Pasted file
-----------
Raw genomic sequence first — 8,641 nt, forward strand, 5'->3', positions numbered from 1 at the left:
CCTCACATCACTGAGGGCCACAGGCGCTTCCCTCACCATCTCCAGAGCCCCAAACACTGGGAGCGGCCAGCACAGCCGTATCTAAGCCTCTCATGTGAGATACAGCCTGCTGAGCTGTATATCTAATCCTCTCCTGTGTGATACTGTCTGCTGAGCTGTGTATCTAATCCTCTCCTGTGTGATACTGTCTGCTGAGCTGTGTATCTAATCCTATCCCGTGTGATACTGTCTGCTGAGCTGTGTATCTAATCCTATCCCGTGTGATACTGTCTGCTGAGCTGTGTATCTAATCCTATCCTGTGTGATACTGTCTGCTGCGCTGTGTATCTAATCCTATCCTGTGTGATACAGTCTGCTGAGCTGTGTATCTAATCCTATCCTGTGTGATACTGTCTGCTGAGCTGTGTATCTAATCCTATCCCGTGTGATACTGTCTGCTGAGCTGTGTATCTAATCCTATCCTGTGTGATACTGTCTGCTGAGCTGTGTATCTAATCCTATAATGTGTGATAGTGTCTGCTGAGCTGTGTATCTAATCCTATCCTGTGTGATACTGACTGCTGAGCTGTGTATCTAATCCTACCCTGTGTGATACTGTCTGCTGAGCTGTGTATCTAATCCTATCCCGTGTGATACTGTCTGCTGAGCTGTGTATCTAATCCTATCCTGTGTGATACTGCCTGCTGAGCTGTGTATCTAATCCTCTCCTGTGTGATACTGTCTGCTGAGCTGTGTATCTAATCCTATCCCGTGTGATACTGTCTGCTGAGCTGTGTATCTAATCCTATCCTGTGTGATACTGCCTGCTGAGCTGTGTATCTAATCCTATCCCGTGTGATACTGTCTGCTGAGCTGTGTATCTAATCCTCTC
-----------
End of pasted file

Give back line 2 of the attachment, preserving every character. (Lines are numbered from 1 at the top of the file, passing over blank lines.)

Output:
CCTCACATCACTGAGGGCCACAGGCGCTTCCCTCACCATCTCCAGAGCCCCAAACACTGGGAGCGGCCAGCACAGCCGTATCTAAGCCTCTCATGTGAGATACAGCCTGCTGAGCTGTATATCTAATCCTCTCCTGTGTGATACTGTCTGCTGAGCTGTGTATCTAATCCTCTCCTGTGTGATACTGTCTGCTGAGCTGTGTATCTAATCCTATCCCGTGTGATACTGTCTGCTGAGCTGTGTATCTAATCCTATCCCGTGTGATACTGTCTGCTGAGCTGTGTATCTAATCCTATCCTGTGTGATACTGTCTGCTGCGCTGTGTATCTAATCCTATCCTGTGTGATACAGTCTGCTGAGCTGTGTATCTAATCCTATCCTGTGTGATACTGTCTGCTGAGCTGTGTATCTAATCCTATCCCGTGTGATACTGTCTGCTGAGCTGTGTATCTAATCCTATCCTGTGTGATACTGTCTGCTGAGCTGTGTATCTAATCCTATAATGTGTGATAGTGTCTGCTGAGCTGTGTATCTAATCCTATCCTGTGTGATACTGACTGCTGAGCTGTGTATCTAATCCTACCCTGTGTGATACTGTCTGCTGAGCTGTGTATCTAATCCTATCCCGTGTGATACTGTCTGCTGAGCTGTGTATCTAATCCTATCCTGTGTGATACTGCCTGCTGAGCTGTGTATCTAATCCTCTCCTGTGTGATACTGTCTGCTGAGCTGTGTATCTAATCCTATCCCGTGTGATACTGTCTGCTGAGCTGTGTATCTAATCCTATCCTGTGTGATACTGCCTGCTGAGCTGTGTATCTAATCCTATCCCGTGTGATACTGTCTGCTGAGCTGTGTATCTAATCCTCTC